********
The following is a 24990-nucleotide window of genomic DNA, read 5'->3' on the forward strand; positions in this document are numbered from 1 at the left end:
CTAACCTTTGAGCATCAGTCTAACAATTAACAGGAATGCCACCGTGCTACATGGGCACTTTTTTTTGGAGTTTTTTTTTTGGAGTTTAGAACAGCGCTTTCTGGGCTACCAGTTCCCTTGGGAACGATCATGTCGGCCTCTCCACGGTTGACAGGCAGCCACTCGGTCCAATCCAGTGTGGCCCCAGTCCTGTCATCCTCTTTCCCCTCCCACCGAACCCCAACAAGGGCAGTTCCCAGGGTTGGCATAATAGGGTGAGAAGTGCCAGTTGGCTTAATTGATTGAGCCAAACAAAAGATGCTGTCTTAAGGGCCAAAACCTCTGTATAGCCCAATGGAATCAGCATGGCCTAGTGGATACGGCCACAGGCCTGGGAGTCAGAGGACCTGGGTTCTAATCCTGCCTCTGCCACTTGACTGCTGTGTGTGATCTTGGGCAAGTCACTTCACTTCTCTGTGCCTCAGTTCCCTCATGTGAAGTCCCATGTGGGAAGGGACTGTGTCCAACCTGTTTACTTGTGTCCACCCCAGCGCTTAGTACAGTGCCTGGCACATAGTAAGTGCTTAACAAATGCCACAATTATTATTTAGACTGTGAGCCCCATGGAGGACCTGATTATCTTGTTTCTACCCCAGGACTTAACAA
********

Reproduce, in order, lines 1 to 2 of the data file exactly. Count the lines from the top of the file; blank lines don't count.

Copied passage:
The following is a 24990-nucleotide window of genomic DNA, read 5'->3' on the forward strand; positions in this document are numbered from 1 at the left end:
CTAACCTTTGAGCATCAGTCTAACAATTAACAGGAATGCCACCGTGCTACATGGGCACTTTTTTTTGGAGTTTTTTTTTTGGAGTTTAGAACAGCGCTTTCTGGGCTACCAGTTCCCTTGGGAACGATCATGTCGGCCTCTCCACGGTTGACAGGCAGCCACTCGGTCCAATCCAGTGTGGCCCCAGTCCTGTCATCCTCTTTCCCCTCCCACCGAACCCCAACAAGGGCAGTTCCCAGGGTTGGCATAATAGGGTGAGAAGTGCCAGTTGGCTTAATTGATTGAGCCAAACAAAAGATGCTGTCTTAAGGGCCAAAACCTCTGTATAGCCCAATGGAATCAGCATGGCCTAGTGGATACGGCCACAGGCCTGGGAGTCAGAGGACCTGGGTTCTAATCCTGCCTCTGCCACTTGACTGCTGTGTGTGATCTTGGGCAAGTCACTTCACTTCTCTGTGCCTCAGTTCCCTCATGTGAAGTCCCATGTGGGAAGGGACTGTGTCCAACCTGTTTACTTGTGTCCACCCCAGCGCTTAGTACAGTGCCTGGCACATAGTAAGTGCTTAACAAATGCCACAATTATTATTTAGACTGTGAGCCCCATGGAGGACCTGATTATCTTGTTTCTACCCCAGGACTTAACAA